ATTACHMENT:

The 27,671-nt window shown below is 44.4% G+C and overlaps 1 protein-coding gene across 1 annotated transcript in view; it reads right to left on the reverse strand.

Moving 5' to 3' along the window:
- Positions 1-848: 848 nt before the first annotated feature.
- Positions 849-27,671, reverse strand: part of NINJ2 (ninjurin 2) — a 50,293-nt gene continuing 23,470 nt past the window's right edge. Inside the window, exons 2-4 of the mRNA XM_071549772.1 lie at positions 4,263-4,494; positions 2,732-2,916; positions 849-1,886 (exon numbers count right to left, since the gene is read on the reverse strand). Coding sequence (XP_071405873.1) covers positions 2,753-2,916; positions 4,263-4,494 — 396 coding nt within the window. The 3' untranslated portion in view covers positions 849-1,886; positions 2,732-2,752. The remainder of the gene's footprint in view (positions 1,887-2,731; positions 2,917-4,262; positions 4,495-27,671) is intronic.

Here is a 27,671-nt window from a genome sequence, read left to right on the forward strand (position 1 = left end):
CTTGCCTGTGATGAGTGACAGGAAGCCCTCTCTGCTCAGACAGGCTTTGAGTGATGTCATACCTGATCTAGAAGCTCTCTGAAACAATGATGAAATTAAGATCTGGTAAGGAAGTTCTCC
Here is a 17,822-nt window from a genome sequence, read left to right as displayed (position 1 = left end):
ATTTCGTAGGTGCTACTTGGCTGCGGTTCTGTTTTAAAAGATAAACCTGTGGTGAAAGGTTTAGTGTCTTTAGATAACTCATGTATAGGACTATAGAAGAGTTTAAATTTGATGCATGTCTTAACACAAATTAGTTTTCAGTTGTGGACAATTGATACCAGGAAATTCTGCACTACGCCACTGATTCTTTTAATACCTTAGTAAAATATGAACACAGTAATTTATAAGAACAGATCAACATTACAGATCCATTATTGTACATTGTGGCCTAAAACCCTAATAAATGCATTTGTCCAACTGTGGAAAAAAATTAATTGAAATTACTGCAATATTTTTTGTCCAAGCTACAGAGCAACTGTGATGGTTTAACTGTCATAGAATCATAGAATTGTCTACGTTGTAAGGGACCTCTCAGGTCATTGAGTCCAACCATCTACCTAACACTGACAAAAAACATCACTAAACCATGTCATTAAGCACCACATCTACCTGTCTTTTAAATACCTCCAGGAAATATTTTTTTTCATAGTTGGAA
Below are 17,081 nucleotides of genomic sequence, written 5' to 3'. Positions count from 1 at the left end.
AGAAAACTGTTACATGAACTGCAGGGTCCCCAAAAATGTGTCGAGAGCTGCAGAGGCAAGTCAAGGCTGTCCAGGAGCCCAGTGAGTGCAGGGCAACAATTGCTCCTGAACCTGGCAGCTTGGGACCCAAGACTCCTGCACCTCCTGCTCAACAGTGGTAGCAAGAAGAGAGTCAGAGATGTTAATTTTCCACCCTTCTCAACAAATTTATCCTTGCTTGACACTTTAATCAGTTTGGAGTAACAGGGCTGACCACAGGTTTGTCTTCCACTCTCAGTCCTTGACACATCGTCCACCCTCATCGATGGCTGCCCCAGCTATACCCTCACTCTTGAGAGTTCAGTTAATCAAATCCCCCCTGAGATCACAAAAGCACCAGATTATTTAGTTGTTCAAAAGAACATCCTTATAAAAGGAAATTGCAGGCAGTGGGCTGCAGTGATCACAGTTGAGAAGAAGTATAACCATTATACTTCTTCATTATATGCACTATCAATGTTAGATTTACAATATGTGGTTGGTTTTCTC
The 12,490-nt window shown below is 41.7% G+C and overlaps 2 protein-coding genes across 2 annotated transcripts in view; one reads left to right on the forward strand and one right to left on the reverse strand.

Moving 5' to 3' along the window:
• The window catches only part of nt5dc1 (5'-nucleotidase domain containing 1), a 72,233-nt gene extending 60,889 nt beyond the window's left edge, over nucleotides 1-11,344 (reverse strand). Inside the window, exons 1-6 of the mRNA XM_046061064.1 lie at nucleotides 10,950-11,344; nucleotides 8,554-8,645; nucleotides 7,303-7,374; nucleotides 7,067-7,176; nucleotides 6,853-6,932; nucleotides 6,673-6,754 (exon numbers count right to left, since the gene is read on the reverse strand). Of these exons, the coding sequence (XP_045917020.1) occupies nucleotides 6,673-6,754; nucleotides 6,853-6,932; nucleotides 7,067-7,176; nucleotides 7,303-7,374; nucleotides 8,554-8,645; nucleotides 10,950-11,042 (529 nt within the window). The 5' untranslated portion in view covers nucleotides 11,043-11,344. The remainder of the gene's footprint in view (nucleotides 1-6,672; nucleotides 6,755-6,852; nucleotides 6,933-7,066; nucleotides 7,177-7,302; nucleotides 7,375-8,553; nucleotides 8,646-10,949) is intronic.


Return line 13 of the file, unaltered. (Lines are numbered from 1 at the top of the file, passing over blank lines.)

• The window catches only part of nt5dc1 (5'-nucleotidase domain containing 1), a 72,233-nt gene extending 60,889 nt beyond the window's left edge, over nucleotides 1-11,344 (reverse strand). Inside the window, exons 1-6 of the mRNA XM_046061064.1 lie at nucleotides 10,950-11,344; nucleotides 8,554-8,645; nucleotides 7,303-7,374; nucleotides 7,067-7,176; nucleotides 6,853-6,932; nucleotides 6,673-6,754 (exon numbers count right to left, since the gene is read on the reverse strand). Of these exons, the coding sequence (XP_045917020.1) occupies nucleotides 6,673-6,754; nucleotides 6,853-6,932; nucleotides 7,067-7,176; nucleotides 7,303-7,374; nucleotides 8,554-8,645; nucleotides 10,950-11,042 (529 nt within the window). The 5' untranslated portion in view covers nucleotides 11,043-11,344. The remainder of the gene's footprint in view (nucleotides 1-6,672; nucleotides 6,755-6,852; nucleotides 6,933-7,066; nucleotides 7,177-7,302; nucleotides 7,375-8,553; nucleotides 8,646-10,949) is intronic.